That intelligence and those facts, of course, all pertained to Saddam Hussein's weapons of mass destruction, the war's ostensible casus belli, which we now know did not exist. — Frank Rich, New York Review, 6 Apr. 2006 To listen again to "Breaking Up Is Hard to Do"—probably the most relentlessly cheerful song ever written on the ostensible theme of misery—is at once to admire its delicately judged textures and Swiss-watch precision … — Geoffrey O'Brien, New York Review of Books, 15 Dec. 2005 Its ostensible subject is America's murderous gun culture. Its real subject, of course, is the ravenous ego of its director-star, Michael Moore. — Scott Berg, Time, 14 July 2003 It's a snarky, glory-thieving place, the world of big-bucks political fund raising. Ostensible grownups can be reduced to screaming toddlers over who gets the credit for bringing in a major donor's gift … — Viveca Novak, Time, 14 June 1999 the ostensible reason for the meeting turned out to be a trick to get him to the surprise party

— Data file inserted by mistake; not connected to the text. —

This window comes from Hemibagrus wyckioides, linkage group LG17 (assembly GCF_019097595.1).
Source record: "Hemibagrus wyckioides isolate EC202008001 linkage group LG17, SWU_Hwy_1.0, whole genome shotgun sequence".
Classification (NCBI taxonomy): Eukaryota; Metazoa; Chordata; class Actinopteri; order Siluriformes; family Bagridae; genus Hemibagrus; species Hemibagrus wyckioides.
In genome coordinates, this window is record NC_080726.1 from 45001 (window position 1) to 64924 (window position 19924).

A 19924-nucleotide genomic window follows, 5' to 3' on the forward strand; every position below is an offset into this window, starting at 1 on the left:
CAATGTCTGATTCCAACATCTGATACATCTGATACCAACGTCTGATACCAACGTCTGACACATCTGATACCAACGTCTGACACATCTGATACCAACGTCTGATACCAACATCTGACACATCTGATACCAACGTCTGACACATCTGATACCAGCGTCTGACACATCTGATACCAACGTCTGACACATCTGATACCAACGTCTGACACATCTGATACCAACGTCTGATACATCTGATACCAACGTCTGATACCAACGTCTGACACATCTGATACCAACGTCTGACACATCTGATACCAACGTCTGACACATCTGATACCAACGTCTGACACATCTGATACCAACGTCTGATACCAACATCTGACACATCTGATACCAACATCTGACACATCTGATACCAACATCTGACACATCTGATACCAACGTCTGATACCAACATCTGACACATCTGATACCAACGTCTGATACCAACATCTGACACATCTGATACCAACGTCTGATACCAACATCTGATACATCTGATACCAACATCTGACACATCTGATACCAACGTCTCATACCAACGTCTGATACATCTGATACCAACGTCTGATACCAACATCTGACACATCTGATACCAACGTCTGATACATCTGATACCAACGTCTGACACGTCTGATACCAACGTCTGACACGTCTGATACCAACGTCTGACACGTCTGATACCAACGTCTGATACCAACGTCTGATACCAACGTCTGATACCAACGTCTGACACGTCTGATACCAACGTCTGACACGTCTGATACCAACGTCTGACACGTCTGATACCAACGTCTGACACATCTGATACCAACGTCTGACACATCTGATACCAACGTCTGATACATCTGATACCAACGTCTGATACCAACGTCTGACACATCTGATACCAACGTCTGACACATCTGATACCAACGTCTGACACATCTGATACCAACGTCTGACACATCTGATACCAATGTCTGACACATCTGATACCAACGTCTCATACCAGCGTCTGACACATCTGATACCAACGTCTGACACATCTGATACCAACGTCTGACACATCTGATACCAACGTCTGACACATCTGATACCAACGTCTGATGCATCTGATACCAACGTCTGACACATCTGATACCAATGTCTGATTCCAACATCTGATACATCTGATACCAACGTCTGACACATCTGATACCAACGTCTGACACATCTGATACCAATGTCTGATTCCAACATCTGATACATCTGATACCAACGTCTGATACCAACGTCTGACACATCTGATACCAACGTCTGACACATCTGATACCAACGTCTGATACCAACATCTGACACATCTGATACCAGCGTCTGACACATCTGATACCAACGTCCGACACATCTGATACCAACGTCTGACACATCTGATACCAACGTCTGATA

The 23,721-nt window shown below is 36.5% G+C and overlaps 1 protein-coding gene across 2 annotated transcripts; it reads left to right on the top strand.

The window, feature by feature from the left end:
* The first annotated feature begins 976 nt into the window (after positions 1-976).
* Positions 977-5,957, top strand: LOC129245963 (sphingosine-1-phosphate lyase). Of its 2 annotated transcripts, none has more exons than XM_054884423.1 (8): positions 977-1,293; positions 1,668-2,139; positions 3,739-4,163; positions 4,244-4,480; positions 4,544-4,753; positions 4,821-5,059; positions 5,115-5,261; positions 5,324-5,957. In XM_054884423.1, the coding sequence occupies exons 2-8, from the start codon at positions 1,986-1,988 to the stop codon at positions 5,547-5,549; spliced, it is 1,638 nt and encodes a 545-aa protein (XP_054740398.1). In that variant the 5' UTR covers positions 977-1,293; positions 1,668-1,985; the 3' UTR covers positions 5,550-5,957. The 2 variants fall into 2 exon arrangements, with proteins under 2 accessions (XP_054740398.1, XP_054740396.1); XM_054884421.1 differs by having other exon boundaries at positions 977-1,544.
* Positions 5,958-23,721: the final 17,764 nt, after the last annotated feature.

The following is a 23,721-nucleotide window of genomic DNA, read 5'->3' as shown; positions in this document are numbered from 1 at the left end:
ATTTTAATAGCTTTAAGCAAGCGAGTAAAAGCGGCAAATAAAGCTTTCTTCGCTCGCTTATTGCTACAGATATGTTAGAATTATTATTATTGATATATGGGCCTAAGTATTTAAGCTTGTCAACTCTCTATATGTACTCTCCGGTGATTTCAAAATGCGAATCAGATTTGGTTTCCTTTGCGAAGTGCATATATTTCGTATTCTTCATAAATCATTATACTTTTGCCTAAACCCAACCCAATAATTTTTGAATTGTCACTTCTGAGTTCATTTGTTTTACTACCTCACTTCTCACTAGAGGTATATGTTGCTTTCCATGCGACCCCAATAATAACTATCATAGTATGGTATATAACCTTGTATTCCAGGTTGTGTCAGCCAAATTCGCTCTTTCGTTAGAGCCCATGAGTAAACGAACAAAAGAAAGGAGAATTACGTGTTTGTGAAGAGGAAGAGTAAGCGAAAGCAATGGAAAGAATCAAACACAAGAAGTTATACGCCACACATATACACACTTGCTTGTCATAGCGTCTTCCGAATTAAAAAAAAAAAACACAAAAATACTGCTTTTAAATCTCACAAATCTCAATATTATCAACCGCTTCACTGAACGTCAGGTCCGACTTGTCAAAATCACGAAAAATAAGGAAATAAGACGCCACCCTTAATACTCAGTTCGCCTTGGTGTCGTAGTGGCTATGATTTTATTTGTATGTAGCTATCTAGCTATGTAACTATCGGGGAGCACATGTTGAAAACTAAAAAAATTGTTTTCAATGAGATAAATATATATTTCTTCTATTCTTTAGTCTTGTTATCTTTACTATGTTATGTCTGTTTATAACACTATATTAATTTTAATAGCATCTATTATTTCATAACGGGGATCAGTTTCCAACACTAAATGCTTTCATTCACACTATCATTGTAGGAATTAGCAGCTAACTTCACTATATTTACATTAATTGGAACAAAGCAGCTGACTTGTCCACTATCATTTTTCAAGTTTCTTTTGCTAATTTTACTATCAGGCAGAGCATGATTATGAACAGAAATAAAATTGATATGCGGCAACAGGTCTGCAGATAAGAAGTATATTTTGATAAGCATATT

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Recent Examples on the Web Mishra is fond of this sort of deft grafting of two distinct histories, offering a revisionist understanding of both, a reminder that liberalism’s ostensible successes often owed very little to liberalism. Kanishk Tharoor, The New Republic, "Pankaj Mishra’s Reckoning With Liberalism’s Bloody Past," 22 Feb. 2021 Still, that’s a notable miss for this ostensible heavyweight. Nate Jones, Vulture, "Oscar Futures: After Globe and SAG Noms, the Race Finally Gets Real," 5 Feb. 2021 The budget crisis was the ostensible reason the alliance between Netanyahu’s Likud party and Gantz’s Blue and White unraveled. Time, "Netanyahu’s Coalition Government Collapses After Budget Bill Failure – Triggering Israel’s 4th Election in 2 Years," 23 Dec. 2020 Freedom from the Market is supremely indifferent to the tendency of government systems, such as higher education, to operate more for their providers than their ostensible beneficiaries. Stephen Eide, National Review, "America’s Supposedly Socialist History," 15 Jan. 2021 Gates takes heart in the fact that some of 2020’s ostensible failures have in fact been critical successes. Jeffrey Kluger, Time, "What Bill Gates Thinks About the State of the Fight Against COVID-19," 22 Dec. 2020 The budget crisis was the ostensible reason the alliance between Netanyahu’s Likud party and Gantz’s Blue and White unraveled. Time, "Netanyahu’s Coalition Government Collapses After Budget Bill Failure – Triggering Israel’s 4th Election in 2 Years," 23 Dec. 2020 The ostensible goal of the Building Bridges Initiative is to resolve Kenya’s perennial election fraud problem. Westen K Shilaho, Quartz Africa, "Kenyans should reject the latest round of proposed constitutional changes," 7 Dec. 2020 Seduced by tech’s lucre and ostensible utopianism, Wiener moved West, where life proved eerily comfortable for a hard-driving Millennial. Chloe Schama, Vogue, "The Best Books Vogue Editors Read in 2020," 24 Dec. 2020